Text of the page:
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Aegis Blog

What is Artificial Intelligence?

What is Artificial Intelligence?

Many people are confused by the term “Artificial Intelligence” or “AI”. Touted as part of Industry 4.0, yet it is also linked with the threat of using automation instead of human workers. AI is not hardware but in fact software and not the end to civilization as often portrayed by Hollywood. Let’s look at the fundamentals of AI and put them into perspective, enabling us as an industry to accept the opportunities that so-called AI embodies, without being caught up, by the hype.

What does AI mean to all of us?

People have two very different viewpoints of AI. The first is that futuristic space-age machines would invade the world as depicted in Hollywood movies. The important point of the story is not actually the machines that cause the damage, but instead the software that controls them, where a sophisticated algorithm became able to think for itself in a manner that was not planned. It is this ability to be able to think, without the coding of those types of thought processes, that is the definition of true intelligence. With a few exceptions, humans are already considered intelligent. However, machines are only directed by their software, which is currently limited to reacting to situations that occur and are conveyed to them. They follow procedures, created to achieve a preferred outcome. It is claimed that general human behavior can also be modeled, although by a much more hi-tech and advanced process. Attaining the slightest the glimmer of intelligence, could merely be an additional manner in which computer software algorithms operate, which would have to happen if machines were ever to think for themselves. This lets many people argue that there is “intelligence” in our existing assembly machines and connected software. Such statements are intended to make customers believe that the latest products are much smarter than before, generating more value and performance, which in most instances, is an exact portrayal of new machines and robots emerging onto the marketplace. Increasing intelligence each step of the way is great, but how soon before we reach a truly artificially intelligent process that can think on its own?  The endless investment in AI is funded from sales of constantly improved machines and software. With things progressing so quickly, the question is, when is the most advantageous time to invest in any “Smart” solutions, when the next best thing may be approaching. If an investment is made into cutting edge Smart technology today, would it become outdated in the very near future?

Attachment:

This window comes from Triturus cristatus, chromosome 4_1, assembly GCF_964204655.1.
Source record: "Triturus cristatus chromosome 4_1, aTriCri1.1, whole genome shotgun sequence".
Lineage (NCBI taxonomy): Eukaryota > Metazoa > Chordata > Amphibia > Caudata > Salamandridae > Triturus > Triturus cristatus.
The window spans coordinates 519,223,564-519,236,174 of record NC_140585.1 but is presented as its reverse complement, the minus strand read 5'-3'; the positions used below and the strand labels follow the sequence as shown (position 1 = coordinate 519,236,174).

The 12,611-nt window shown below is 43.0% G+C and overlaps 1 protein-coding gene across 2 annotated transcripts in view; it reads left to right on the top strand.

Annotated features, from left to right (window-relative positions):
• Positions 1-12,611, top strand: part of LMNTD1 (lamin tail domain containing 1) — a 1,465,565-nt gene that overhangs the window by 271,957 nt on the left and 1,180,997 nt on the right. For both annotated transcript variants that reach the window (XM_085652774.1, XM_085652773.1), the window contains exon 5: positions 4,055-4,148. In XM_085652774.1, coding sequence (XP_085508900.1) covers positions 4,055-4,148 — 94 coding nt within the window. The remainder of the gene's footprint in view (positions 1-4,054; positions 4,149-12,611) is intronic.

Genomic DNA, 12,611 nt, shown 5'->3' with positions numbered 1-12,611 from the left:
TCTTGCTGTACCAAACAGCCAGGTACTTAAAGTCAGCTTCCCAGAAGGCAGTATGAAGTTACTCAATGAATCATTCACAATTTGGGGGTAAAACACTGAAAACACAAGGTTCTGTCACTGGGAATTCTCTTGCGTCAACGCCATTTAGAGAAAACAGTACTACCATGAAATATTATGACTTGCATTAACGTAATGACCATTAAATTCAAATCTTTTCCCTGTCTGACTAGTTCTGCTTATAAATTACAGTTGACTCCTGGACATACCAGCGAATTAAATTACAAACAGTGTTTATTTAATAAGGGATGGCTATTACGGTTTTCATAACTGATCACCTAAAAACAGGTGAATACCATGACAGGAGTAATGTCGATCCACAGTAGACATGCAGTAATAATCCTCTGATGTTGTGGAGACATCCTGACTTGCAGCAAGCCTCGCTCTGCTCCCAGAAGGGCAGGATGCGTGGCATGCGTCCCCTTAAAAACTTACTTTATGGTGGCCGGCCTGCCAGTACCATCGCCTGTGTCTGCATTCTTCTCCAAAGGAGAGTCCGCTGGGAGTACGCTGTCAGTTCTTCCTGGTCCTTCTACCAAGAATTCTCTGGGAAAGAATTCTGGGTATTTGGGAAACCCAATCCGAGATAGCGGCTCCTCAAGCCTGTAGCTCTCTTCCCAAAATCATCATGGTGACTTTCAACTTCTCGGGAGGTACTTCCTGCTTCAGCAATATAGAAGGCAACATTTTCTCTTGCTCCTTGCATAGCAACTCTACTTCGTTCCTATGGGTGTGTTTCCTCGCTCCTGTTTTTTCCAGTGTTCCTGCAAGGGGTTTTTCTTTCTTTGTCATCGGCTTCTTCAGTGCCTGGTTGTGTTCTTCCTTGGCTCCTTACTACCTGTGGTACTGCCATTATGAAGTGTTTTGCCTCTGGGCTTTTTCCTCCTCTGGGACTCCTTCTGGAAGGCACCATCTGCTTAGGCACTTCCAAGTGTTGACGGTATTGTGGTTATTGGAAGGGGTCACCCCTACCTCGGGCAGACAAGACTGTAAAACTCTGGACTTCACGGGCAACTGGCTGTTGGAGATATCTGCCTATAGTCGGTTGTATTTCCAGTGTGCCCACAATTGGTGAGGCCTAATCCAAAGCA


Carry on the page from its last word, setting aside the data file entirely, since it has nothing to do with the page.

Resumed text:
Absolutely Not.

And the explanation is that there is an increasingly apparent distinction between the hardware and software components of Smart solutions.  Since most tools we buy for assembly manufacturing are bundled with both hardware and software the difference has been hard to see. To improve hardware, it takes a long time due to physical product development cycle limitations, no matter if it’s mechanical or electronic. However, improving software can be done significantly faster. We have all encountered frequent software updates that modify and typically enhance the operation of the hardware device on either our Smartphones, computers, SMT placement or inspection machines. Don’t assume that the machine provider missed the chance to add value from the beginning, or that there was an issue with the original machine or software, those days are gone. As software is not a tangible object, it progresses more as a flow instead of gradual, sizable variations of hardware, so new benefits can be offered immediately. This profoundly alters the way in which we spend money on software.